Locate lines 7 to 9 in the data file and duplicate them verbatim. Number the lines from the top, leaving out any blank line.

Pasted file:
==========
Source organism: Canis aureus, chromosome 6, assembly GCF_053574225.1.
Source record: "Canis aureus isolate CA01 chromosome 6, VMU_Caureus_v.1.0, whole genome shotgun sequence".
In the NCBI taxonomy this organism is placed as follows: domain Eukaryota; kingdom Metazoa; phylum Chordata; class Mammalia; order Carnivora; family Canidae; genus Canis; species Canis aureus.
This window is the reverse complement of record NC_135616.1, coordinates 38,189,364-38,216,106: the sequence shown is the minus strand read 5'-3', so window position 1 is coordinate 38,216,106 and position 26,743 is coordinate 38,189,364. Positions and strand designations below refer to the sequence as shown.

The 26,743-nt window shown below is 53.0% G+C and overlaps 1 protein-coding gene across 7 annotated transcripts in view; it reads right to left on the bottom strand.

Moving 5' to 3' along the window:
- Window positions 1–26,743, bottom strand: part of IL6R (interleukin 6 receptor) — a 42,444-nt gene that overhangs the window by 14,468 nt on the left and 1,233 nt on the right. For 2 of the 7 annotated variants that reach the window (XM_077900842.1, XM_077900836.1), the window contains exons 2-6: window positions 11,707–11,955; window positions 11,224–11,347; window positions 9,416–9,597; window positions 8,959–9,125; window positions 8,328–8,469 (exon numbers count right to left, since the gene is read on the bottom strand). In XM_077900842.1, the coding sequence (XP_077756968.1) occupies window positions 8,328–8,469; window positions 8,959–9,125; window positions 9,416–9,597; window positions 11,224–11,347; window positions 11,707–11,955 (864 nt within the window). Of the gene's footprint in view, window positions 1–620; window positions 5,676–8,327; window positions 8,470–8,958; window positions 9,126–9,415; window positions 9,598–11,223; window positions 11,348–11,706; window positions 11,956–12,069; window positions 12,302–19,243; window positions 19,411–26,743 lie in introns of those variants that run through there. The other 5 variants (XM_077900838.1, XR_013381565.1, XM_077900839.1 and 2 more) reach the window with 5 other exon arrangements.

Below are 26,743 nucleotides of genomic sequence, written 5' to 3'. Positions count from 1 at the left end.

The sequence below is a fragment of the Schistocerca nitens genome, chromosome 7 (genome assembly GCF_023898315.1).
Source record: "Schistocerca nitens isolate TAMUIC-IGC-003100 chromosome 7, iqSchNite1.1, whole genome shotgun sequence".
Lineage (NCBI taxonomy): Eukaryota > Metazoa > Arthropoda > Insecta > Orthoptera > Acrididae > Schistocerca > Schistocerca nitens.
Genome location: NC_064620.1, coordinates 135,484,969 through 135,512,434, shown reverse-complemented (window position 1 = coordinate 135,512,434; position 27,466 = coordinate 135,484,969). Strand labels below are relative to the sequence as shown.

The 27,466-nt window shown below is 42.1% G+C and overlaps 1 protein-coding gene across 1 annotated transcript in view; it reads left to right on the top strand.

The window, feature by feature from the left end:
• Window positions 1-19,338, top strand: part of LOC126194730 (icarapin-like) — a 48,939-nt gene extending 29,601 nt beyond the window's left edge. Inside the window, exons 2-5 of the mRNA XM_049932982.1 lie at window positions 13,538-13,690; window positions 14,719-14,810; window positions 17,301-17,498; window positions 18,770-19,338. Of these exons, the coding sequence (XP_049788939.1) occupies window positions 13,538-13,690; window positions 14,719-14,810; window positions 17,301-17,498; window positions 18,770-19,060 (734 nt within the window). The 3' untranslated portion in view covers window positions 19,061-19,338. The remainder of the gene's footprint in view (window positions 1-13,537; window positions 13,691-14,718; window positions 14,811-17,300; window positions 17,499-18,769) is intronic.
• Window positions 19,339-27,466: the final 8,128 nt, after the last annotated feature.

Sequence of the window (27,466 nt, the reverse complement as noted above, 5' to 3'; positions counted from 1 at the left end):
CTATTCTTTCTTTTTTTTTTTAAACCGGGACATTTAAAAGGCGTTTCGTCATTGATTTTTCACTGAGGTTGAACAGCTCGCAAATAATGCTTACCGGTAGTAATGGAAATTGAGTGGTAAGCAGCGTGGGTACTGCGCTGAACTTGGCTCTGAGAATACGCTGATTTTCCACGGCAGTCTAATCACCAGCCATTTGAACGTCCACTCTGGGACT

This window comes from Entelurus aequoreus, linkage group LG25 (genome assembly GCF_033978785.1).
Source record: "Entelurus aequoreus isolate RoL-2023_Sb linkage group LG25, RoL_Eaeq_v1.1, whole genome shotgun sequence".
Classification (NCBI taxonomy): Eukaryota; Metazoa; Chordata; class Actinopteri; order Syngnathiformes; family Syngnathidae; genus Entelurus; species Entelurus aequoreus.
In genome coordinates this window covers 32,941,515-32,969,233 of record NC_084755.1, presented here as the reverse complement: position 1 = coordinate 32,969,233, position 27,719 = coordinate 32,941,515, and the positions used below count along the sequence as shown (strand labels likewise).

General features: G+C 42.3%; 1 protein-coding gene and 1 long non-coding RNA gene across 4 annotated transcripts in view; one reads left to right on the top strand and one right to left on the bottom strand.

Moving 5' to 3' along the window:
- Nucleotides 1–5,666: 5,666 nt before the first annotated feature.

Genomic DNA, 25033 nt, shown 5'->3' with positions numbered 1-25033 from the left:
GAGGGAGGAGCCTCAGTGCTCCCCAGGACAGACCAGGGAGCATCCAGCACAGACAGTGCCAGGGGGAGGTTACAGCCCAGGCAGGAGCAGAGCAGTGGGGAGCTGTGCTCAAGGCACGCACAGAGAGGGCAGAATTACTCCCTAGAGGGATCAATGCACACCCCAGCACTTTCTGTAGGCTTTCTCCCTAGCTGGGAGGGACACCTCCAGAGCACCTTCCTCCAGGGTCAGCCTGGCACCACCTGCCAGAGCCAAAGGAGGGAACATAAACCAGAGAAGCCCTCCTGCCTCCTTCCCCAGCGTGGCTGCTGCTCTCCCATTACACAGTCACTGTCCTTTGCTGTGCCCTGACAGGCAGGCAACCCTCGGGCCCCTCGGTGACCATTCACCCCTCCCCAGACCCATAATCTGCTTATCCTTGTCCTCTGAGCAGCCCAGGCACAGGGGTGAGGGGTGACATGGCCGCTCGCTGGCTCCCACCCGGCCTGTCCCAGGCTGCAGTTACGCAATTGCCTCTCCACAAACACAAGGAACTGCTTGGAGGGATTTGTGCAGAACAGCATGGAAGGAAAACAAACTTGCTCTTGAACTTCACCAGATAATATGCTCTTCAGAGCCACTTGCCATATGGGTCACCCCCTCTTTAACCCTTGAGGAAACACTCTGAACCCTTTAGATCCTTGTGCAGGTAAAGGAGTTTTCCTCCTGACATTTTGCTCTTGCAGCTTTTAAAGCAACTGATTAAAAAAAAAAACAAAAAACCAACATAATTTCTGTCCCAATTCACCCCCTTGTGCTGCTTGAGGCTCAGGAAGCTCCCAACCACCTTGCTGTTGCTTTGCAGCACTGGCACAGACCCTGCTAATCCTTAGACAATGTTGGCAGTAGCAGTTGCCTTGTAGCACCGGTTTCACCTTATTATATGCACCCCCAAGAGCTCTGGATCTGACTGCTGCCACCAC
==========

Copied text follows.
- Window positions 1–26,743, bottom strand: part of IL6R (interleukin 6 receptor) — a 42,444-nt gene that overhangs the window by 14,468 nt on the left and 1,233 nt on the right. For 2 of the 7 annotated variants that reach the window (XM_077900842.1, XM_077900836.1), the window contains exons 2-6: window positions 11,707–11,955; window positions 11,224–11,347; window positions 9,416–9,597; window positions 8,959–9,125; window positions 8,328–8,469 (exon numbers count right to left, since the gene is read on the bottom strand). In XM_077900842.1, the coding sequence (XP_077756968.1) occupies window positions 8,328–8,469; window positions 8,959–9,125; window positions 9,416–9,597; window positions 11,224–11,347; window positions 11,707–11,955 (864 nt within the window). Of the gene's footprint in view, window positions 1–620; window positions 5,676–8,327; window positions 8,470–8,958; window positions 9,126–9,415; window positions 9,598–11,223; window positions 11,348–11,706; window positions 11,956–12,069; window positions 12,302–19,243; window positions 19,411–26,743 lie in introns of those variants that run through there. The other 5 variants (XM_077900838.1, XR_013381565.1, XM_077900839.1 and 2 more) reach the window with 5 other exon arrangements.

Below are 26,743 nucleotides of genomic sequence, written 5' to 3'. Positions count from 1 at the left end.

The sequence below is a fragment of the Schistocerca nitens genome, chromosome 7 (genome assembly GCF_023898315.1).